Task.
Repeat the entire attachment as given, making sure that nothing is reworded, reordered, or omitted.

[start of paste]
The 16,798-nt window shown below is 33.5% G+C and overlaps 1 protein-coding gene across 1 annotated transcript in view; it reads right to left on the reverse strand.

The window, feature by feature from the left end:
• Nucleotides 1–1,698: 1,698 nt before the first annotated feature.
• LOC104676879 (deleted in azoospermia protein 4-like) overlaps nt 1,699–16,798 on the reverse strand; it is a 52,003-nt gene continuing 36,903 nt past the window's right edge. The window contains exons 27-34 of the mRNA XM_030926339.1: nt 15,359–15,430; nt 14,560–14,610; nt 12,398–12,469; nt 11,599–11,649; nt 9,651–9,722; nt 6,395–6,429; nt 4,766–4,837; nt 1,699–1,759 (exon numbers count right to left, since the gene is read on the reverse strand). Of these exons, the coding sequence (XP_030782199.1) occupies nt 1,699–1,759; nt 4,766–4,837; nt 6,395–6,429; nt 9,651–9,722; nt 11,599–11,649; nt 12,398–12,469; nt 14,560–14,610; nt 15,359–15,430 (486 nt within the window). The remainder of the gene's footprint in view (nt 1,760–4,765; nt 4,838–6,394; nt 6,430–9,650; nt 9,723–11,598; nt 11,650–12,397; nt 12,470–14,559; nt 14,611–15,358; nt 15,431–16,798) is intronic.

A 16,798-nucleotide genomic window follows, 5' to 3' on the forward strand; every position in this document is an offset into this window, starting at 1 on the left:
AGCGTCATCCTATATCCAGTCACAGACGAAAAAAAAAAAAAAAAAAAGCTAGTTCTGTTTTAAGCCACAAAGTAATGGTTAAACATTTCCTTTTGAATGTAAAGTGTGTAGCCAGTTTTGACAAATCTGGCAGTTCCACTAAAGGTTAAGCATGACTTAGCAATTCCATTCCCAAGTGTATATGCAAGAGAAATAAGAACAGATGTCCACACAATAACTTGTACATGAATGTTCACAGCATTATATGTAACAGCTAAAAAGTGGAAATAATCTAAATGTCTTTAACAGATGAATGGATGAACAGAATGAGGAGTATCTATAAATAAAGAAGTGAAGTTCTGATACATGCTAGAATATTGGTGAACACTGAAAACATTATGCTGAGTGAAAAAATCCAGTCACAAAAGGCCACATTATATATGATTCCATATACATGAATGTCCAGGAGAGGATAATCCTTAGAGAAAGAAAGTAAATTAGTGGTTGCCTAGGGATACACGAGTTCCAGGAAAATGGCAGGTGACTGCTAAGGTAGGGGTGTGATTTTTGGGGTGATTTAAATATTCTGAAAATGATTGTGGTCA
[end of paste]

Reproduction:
The 16,798-nt window shown below is 33.5% G+C and overlaps 1 protein-coding gene across 1 annotated transcript in view; it reads right to left on the reverse strand.

The window, feature by feature from the left end:
• Nucleotides 1–1,698: 1,698 nt before the first annotated feature.
• LOC104676879 (deleted in azoospermia protein 4-like) overlaps nt 1,699–16,798 on the reverse strand; it is a 52,003-nt gene continuing 36,903 nt past the window's right edge. The window contains exons 27-34 of the mRNA XM_030926339.1: nt 15,359–15,430; nt 14,560–14,610; nt 12,398–12,469; nt 11,599–11,649; nt 9,651–9,722; nt 6,395–6,429; nt 4,766–4,837; nt 1,699–1,759 (exon numbers count right to left, since the gene is read on the reverse strand). Of these exons, the coding sequence (XP_030782199.1) occupies nt 1,699–1,759; nt 4,766–4,837; nt 6,395–6,429; nt 9,651–9,722; nt 11,599–11,649; nt 12,398–12,469; nt 14,560–14,610; nt 15,359–15,430 (486 nt within the window). The remainder of the gene's footprint in view (nt 1,760–4,765; nt 4,838–6,394; nt 6,430–9,650; nt 9,723–11,598; nt 11,650–12,397; nt 12,470–14,559; nt 14,611–15,358; nt 15,431–16,798) is intronic.

A 16,798-nucleotide genomic window follows, 5' to 3' on the forward strand; every position in this document is an offset into this window, starting at 1 on the left:
AGCGTCATCCTATATCCAGTCACAGACGAAAAAAAAAAAAAAAAAAAGCTAGTTCTGTTTTAAGCCACAAAGTAATGGTTAAACATTTCCTTTTGAATGTAAAGTGTGTAGCCAGTTTTGACAAATCTGGCAGTTCCACTAAAGGTTAAGCATGACTTAGCAATTCCATTCCCAAGTGTATATGCAAGAGAAATAAGAACAGATGTCCACACAATAACTTGTACATGAATGTTCACAGCATTATATGTAACAGCTAAAAAGTGGAAATAATCTAAATGTCTTTAACAGATGAATGGATGAACAGAATGAGGAGTATCTATAAATAAAGAAGTGAAGTTCTGATACATGCTAGAATATTGGTGAACACTGAAAACATTATGCTGAGTGAAAAAATCCAGTCACAAAAGGCCACATTATATATGATTCCATATACATGAATGTCCAGGAGAGGATAATCCTTAGAGAAAGAAAGTAAATTAGTGGTTGCCTAGGGATACACGAGTTCCAGGAAAATGGCAGGTGACTGCTAAGGTAGGGGTGTGATTTTTGGGGTGATTTAAATATTCTGAAAATGATTGTGGTCA